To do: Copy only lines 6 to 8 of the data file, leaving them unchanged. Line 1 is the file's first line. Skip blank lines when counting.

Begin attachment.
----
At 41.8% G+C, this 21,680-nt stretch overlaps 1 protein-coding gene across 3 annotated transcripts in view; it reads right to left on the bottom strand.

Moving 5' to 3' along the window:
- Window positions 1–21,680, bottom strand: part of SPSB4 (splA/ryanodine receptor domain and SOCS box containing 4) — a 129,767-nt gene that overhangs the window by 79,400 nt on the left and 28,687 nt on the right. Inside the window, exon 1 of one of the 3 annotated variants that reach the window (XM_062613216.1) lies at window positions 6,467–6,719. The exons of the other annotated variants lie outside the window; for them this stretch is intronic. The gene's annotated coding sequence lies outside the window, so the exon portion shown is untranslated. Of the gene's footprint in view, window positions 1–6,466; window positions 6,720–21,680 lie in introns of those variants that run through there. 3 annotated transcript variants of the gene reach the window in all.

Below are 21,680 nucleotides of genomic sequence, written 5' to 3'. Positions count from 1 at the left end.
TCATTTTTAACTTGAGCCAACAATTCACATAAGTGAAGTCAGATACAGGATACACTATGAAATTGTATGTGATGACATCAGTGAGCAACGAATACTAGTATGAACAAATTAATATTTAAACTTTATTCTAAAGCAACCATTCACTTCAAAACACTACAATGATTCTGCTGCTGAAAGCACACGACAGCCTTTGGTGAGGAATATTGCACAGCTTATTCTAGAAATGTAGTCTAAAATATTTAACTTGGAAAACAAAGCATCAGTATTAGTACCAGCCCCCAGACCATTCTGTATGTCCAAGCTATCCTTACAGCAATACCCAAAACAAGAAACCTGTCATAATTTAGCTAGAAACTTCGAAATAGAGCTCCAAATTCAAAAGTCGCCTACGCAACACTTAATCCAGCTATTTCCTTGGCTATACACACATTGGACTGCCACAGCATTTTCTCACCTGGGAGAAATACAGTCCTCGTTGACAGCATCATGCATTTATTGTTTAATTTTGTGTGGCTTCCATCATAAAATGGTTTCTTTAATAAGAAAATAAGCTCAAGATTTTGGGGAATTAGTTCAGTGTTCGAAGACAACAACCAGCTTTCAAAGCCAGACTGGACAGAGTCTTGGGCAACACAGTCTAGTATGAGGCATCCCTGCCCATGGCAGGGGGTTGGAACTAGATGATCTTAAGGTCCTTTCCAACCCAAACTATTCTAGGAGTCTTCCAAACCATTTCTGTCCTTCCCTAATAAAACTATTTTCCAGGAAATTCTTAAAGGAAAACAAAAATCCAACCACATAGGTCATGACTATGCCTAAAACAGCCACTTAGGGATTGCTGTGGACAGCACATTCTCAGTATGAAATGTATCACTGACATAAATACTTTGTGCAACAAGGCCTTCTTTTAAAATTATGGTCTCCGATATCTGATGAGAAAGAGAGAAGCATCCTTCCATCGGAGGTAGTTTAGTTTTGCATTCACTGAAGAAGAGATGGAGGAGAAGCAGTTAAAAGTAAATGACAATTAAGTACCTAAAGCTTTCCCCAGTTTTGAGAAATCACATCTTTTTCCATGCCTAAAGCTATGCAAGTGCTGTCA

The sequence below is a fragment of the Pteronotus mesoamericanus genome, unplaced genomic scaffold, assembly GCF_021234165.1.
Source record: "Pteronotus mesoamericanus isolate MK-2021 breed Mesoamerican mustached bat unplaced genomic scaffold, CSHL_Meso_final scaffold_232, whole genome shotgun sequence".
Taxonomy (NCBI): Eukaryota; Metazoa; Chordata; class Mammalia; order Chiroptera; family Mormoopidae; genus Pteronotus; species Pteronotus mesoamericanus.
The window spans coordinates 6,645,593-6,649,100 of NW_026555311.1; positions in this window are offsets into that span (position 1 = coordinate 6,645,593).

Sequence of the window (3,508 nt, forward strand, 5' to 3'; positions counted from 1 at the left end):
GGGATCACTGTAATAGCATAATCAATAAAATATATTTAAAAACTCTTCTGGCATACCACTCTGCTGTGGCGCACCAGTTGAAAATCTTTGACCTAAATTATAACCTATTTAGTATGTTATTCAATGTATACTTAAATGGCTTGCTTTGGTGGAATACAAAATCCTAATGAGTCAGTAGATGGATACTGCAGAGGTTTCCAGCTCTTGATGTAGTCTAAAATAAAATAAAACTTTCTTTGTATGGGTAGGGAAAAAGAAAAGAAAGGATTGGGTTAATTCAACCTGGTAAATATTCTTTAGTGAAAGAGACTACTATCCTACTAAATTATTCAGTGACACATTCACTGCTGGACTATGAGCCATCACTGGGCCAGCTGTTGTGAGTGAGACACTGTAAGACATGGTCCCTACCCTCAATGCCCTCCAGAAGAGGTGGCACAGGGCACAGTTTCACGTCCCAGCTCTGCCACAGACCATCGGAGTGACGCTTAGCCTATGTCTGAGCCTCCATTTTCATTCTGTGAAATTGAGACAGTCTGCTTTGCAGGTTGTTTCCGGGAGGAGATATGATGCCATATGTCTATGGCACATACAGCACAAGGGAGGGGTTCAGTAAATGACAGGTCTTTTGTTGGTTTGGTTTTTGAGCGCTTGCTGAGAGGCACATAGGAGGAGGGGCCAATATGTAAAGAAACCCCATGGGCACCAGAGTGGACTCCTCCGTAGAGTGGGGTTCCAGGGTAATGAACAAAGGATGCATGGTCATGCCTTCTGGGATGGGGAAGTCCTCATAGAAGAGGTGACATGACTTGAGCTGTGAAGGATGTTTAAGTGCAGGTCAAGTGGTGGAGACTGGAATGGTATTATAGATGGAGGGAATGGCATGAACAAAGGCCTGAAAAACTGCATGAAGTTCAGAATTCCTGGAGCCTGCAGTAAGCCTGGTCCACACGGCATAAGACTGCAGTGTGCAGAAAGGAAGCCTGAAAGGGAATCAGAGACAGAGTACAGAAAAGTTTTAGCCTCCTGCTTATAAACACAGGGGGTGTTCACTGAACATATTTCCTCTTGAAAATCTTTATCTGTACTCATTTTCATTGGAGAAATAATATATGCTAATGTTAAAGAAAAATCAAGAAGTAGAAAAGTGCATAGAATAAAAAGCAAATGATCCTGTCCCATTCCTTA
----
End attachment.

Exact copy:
The sequence below is a fragment of the Pteronotus mesoamericanus genome, unplaced genomic scaffold, assembly GCF_021234165.1.
Source record: "Pteronotus mesoamericanus isolate MK-2021 breed Mesoamerican mustached bat unplaced genomic scaffold, CSHL_Meso_final scaffold_232, whole genome shotgun sequence".
Taxonomy (NCBI): Eukaryota; Metazoa; Chordata; class Mammalia; order Chiroptera; family Mormoopidae; genus Pteronotus; species Pteronotus mesoamericanus.